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What do physicians dislike about managed care? Evidence from a choice experiment

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  • Maurus Rischatsch

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  • Peter Zweifel

Abstract

Managed care (MC) imposes restrictions on physician behavior, but also holds promises, especially in terms of cost savings and improvements in treatment quality. This contribution reports on private-practice physicians’ willingness to accept (WTA, compensation asked, respectively) for several MC features. In 2011, 1,088 Swiss ambulatory care physicians participated in a discrete choice experiment, which permits putting WTA values on MC attributes. With the exception of shared decision making and up to six quality circle meetings per year, all attributes are associated with non-zero WTA values. Thus, health insurers must be able to achieve substantial savings in order to create sufficient incentives for Swiss physicians to participate voluntarily in MC plans. Copyright Springer-Verlag 2013

Suggested Citation

  • Maurus Rischatsch & Peter Zweifel, 2013. "What do physicians dislike about managed care? Evidence from a choice experiment," The European Journal of Health Economics, Springer;Deutsche Gesellschaft für Gesundheitsökonomie (DGGÖ), vol. 14(4), pages 601-613, August.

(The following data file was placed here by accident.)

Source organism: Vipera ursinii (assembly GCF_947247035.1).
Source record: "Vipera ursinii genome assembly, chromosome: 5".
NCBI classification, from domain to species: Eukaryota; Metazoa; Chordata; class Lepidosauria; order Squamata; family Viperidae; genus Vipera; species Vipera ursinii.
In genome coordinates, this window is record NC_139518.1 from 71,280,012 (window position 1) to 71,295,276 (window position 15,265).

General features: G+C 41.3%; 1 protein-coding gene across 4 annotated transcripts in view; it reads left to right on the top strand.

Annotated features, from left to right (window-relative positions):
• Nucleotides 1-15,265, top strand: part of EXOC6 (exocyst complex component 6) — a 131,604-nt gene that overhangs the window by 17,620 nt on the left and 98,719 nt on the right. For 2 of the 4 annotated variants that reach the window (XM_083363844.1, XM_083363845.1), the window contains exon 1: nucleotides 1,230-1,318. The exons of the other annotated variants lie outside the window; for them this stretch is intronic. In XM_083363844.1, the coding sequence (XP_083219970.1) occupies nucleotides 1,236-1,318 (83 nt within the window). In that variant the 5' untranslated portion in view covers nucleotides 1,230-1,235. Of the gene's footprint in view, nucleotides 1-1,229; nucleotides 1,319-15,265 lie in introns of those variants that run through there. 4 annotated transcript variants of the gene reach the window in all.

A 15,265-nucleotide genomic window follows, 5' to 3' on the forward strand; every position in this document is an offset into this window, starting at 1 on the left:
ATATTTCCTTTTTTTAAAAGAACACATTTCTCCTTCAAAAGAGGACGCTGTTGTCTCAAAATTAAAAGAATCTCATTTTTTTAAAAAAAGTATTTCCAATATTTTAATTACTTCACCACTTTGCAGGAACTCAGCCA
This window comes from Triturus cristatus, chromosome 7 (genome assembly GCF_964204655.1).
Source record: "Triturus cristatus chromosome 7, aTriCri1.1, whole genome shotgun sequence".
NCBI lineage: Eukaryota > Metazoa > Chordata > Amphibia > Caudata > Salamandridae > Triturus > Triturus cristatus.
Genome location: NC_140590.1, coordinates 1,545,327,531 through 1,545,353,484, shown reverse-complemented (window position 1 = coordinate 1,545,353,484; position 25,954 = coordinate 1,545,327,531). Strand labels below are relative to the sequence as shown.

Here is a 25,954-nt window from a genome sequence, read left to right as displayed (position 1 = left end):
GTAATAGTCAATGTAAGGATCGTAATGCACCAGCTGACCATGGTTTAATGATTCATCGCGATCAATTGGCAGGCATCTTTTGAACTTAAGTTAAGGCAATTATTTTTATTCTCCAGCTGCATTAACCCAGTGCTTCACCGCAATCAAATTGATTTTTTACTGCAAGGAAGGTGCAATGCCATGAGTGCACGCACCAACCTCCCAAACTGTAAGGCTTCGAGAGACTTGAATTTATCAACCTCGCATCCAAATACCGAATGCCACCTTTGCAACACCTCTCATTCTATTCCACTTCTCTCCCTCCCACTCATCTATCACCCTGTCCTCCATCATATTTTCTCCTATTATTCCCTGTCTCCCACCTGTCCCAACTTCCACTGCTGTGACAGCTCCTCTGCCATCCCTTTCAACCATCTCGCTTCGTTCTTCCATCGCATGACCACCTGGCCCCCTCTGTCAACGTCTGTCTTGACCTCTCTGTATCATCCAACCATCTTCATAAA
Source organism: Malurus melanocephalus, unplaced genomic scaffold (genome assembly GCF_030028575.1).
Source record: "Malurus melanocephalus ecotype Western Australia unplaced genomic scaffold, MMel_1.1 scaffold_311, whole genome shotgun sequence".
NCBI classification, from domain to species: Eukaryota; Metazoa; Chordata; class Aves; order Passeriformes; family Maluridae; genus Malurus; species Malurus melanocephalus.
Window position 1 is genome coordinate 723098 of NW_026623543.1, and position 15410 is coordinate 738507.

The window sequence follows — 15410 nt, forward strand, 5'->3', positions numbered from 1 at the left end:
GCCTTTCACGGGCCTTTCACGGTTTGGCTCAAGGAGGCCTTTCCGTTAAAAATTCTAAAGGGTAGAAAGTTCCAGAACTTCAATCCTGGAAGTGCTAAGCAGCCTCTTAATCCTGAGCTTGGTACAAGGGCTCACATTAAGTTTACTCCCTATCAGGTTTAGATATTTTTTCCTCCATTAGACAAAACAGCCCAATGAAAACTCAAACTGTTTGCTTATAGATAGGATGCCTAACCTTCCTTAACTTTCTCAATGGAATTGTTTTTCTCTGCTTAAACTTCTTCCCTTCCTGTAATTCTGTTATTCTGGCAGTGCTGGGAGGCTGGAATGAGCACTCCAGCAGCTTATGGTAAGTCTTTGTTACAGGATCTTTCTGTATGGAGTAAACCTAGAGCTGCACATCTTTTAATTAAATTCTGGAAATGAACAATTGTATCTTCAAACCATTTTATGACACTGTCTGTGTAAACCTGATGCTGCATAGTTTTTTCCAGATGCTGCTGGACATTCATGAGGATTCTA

• Handle: RePEc:spr:eujhec:v:14:y:2013:i:4:p:601-613
    DOI: 10.1007/s10198-012-0405-8
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    References listed on IDEAS

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    More about this item

    Keywords

    Managed care; Physician preferences; Willingness-to-accept values; Discrete choice experiment; C93; D61; I11; J22;

    JEL classification:

    • C93 - Mathematical and Quantitative Methods - - Design of Experiments - - - Field Experiments
    • D61 - Microeconomics - - Welfare Economics - - - Allocative Efficiency; Cost-Benefit Analysis
    • I11 - Health, Education, and Welfare - - Health - - - Analysis of Health Care Markets
    • J22 - Labor and Demographic Economics - - Demand and Supply of Labor - - - Time Allocation and Labor Supply

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